The mechanism thus far described may be said to largely comprise the form pack feeding devices which are availed of to deliver the form packs carried thereby through a gathering, group separating and carry-off set of instrumentalities which are now to be described, and as seen in Figures 1 and 2 as well as Figure 3 include a series of longitudinally extending belts such as 64 which belts 64 at their ends as seen in Figure 2 are provided with suitable pulleys 65 over which the said belts may be reeved, the pulleys 65 being carried on a transverse shaft 66 which shaft 66 is rotatably supported in the frame 17.
At the other end of the belts 64 are additional pulleys 67 which are supported on transverse shaft 68 which shaft 68 is rotatably driven by a sprocket 70 mounted thereon the sprocket 70 in turn engaging chain 80 which is further connected to an additional sprocket 81 mounted on a transverse shaft 82. The shaft 82 is provided at its outer end as seen in Figure 2 at 83 with a relatively small gear which small gear engages somewhat larger gear 84 carried on the frame member 17 being drivably connected to a shaft 85, which shaft 85 includes a gear 86 thereon, which gear 86 is arranged to be driven by a dog 87. Dog 87 is controlled as to its contact with the gear 86 by means of a dog 88 for driving a further gear 89 frictionally drivably connected to the shaft 85 by means of the spring pressed arrangement indicated at 90. The gear 89 is provided with a deep notch in its periphery whereby upon contact of the dog with the notch, the dog being 88, will permit the other dog 87 connected to the said dog 88 toengage the gear 86 and move the same a relatively greater distance than is normally the case. This movement is effected by means of a pitman arm 91 connected to the part 60 previously mentioned and likewise to the dogs 8'7 and 88. The normal motion of the pitman arm 91 is such as to impart a uniform rotation to the shaft 82. When the shaft 82 has caused the belts 64 to move a given distance, the action of the dog 38 will cause the dog 87 to impart a greater increment of movement to the belts 64 whereby to space groups of form packs a distance indicated at A in Figure 2 the usual distance of movement of the said form packs being indicated at B for purposes which will be understood as this description proceeds.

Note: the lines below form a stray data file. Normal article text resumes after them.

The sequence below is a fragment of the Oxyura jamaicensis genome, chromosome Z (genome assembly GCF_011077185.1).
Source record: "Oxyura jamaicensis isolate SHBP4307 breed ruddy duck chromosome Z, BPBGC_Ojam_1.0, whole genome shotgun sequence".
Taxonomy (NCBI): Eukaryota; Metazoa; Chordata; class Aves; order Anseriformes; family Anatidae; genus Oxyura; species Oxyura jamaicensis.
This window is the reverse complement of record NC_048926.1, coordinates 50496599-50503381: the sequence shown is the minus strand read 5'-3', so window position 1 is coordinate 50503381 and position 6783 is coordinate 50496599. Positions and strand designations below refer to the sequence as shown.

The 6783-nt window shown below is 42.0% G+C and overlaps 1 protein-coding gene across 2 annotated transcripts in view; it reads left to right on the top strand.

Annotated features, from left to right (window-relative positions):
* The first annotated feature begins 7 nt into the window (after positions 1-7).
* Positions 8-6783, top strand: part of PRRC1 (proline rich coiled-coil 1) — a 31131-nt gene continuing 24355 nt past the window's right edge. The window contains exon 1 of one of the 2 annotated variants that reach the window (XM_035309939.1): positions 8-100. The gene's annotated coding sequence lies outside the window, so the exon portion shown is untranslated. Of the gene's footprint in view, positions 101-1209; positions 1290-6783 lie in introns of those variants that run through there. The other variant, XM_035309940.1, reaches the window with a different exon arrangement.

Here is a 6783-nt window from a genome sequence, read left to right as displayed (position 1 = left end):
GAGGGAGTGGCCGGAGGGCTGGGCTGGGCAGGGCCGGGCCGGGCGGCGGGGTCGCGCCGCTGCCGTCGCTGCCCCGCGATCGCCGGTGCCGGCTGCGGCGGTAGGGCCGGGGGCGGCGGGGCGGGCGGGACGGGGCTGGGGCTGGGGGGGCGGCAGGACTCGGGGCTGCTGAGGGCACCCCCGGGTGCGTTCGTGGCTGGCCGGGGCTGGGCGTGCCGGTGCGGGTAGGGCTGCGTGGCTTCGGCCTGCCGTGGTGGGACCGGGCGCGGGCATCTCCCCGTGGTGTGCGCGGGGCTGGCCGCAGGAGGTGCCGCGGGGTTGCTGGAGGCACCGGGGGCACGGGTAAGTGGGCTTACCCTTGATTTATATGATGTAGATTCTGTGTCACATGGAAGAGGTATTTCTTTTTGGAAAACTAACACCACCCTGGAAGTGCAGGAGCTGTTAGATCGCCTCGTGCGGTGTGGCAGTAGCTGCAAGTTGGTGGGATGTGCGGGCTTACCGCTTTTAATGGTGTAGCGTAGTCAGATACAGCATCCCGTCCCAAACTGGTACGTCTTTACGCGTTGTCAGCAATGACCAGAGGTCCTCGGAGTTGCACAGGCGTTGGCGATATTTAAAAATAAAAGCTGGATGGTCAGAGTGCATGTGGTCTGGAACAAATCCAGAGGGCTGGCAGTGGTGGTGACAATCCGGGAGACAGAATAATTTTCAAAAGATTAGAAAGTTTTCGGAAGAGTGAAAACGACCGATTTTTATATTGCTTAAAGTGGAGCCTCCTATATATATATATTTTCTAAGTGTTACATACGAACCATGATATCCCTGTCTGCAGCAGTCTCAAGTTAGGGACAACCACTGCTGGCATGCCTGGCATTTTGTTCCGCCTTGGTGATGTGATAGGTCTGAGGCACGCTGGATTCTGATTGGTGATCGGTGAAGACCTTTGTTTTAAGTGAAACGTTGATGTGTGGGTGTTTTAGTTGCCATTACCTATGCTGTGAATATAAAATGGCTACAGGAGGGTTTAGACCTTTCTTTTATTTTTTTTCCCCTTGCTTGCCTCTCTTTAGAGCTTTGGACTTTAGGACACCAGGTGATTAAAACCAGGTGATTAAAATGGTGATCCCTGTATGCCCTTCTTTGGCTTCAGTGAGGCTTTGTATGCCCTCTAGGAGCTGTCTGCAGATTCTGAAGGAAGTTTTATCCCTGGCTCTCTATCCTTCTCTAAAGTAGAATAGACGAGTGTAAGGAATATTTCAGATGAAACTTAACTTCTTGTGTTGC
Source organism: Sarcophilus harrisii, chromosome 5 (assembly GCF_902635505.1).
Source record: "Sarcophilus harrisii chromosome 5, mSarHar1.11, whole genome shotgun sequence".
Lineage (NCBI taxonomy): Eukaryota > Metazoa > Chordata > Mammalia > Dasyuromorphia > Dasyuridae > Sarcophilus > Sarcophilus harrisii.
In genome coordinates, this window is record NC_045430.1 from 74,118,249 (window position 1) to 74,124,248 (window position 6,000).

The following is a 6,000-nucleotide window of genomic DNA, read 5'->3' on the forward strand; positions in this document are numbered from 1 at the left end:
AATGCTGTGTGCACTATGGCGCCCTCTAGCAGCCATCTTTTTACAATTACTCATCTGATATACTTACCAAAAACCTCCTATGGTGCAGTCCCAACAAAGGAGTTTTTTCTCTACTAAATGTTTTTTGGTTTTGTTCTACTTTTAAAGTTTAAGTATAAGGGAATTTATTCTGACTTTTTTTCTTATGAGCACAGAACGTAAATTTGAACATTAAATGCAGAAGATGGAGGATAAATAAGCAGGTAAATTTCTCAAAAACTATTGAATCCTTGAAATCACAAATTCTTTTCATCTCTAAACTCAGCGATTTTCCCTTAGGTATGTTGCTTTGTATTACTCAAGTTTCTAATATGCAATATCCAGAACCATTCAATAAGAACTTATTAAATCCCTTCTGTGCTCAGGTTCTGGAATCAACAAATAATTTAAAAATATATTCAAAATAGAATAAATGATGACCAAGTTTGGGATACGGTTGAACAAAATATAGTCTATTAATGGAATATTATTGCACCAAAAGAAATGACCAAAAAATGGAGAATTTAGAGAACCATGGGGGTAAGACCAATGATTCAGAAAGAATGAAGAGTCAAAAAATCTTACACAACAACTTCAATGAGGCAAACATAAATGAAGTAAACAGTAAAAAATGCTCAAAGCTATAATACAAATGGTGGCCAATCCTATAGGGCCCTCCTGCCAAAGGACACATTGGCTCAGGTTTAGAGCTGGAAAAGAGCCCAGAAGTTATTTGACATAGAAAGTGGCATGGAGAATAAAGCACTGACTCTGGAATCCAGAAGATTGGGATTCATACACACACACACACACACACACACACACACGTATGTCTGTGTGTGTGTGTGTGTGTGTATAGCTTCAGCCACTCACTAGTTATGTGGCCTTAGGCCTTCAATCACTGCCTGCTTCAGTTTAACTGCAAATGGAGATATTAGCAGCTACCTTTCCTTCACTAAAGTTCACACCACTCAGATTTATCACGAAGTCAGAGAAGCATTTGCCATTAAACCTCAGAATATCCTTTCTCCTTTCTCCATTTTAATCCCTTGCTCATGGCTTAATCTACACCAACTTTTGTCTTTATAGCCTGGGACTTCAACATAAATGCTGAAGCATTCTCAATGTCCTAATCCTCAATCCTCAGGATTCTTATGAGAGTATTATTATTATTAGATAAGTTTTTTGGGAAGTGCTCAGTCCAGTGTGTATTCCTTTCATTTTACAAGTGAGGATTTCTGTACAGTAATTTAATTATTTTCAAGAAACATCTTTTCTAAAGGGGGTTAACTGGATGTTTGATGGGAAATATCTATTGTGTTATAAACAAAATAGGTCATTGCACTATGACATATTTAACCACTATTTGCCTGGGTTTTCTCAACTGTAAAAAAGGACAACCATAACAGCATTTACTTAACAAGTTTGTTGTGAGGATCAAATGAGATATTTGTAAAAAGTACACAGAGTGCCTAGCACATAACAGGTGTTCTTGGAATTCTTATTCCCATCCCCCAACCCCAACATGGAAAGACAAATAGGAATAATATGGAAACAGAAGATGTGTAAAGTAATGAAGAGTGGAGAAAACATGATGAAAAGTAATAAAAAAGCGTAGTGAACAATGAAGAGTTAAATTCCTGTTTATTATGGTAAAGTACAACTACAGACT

It should be made plain that the extreme rightward end of the machine as seen in Figure 2 includes a table 95 at which the person who is packing the severed forms in their various groups stands and thus has accccss to the forms as gathered in the respective groups, in this instance, the forms being shown as having been gathered in groups of five. This gathering of the form packs in groups, as explained, enables the packer to easily count the same and with very little effort to place the same in the shipping cartons as will be understood.
As the form pack such as 96, most clearly shown in Figures 1 and 3 reaches the position shown in those figures, it is discharged from the laps 41 and 42 and is thus, in effect, in the air.until it assumes the position adjacent a form pack such as 97 shown in Figure 3 most clearly.
Considering now the Figure 3 disclosure, it will be seen that extending transversely above the form pack 96 is a hollow pipe 98 having a series of orifices 99 at any preferred location in its periphery which orifices are in a straight line axially of the pipe 98. The pipe 98 is supported in any suitable support member 100 and is intended to provide a source of air indicated at 101 controllable by a suitable valve 102 having a handle 103 therefor, the air being furnished from any source as by means of the connecting pipe 104 as shown in Figure 2.